He concluded, “Canon law is badly in need of reform. It’s archaic, it’s ineffective. The whole canonical disciplinary system is ineffective and it needs to be scrapped. There needs to be mandatory reporting,” and, “There needs to be independent scrutiny, independent monitoring. If it’s not going to be done by the state—a body has to be created.”

Another critical commentator on the papal visit is Colm O’Gorman, the Executive Director of Amnesty International Ireland, who himself was a victim of clerical sexual abuse. His own first instinct was to be out of Ireland when the pope would come, because he would “find it particularly galling to be here.” He asserted that “no pope, including this pope, has ever acknowledged the simple proven fact that the Vatican orchestrated and facilitated the cover-up of the rape and abuse of hundreds of thousands of children at global level.” As a protest, he has promoted a gathering of victims of clerical abuse in the Garden of Remembrance in the heart of Dublin simultaneous with the Mass to be celebrated by the pope at Phoenix Park on Sunday, April 26.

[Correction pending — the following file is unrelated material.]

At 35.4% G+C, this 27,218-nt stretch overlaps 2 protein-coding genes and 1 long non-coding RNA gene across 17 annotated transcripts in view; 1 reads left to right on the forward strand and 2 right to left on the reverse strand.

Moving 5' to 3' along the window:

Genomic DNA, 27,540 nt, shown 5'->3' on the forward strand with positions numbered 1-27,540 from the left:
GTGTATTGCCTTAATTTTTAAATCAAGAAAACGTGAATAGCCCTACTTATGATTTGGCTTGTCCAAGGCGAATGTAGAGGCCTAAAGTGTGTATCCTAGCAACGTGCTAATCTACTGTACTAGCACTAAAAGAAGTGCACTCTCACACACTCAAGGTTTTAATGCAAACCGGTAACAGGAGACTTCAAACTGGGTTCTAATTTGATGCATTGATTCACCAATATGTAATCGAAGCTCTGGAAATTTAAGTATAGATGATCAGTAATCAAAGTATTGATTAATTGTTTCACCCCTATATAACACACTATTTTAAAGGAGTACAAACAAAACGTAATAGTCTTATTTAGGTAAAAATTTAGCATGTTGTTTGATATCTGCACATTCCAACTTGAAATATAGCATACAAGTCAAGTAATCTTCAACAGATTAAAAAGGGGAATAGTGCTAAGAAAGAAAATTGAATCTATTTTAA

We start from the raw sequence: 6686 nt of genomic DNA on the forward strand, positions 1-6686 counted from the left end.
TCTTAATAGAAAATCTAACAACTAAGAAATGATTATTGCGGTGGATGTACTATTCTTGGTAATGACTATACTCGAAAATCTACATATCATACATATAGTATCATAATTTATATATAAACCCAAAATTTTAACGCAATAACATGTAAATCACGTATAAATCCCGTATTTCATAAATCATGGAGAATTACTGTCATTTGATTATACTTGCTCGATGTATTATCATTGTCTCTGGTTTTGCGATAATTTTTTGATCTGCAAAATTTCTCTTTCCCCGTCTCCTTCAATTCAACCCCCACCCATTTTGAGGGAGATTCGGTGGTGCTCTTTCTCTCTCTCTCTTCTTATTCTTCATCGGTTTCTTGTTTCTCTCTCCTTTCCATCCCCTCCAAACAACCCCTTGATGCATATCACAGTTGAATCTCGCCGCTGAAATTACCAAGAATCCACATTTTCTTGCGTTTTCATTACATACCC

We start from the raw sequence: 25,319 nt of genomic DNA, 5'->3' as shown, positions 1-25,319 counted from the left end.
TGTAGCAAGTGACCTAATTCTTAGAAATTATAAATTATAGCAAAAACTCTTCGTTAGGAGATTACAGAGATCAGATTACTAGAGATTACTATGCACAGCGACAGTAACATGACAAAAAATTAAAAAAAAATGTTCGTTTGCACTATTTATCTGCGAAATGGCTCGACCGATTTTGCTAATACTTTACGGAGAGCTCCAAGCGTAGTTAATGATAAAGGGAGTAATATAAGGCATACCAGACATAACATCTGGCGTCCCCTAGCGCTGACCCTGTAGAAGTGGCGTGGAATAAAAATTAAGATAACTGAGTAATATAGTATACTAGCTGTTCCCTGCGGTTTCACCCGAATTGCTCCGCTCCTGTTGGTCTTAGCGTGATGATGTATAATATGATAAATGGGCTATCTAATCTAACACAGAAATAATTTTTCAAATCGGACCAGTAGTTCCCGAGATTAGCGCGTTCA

O’Gorman’s organization has been the recipient of a considerable amount of financial support from the George Soros organization, Open Society Foundations, and has supported the cause of same-sex “marriage” and abortion in Ireland. The prevailing international view of Amnesty International has been as an opponent of totalitarian regimes, genocide and war crimes, rather than combatting clerical abuse or advocating same-sex “marriage” and abortion.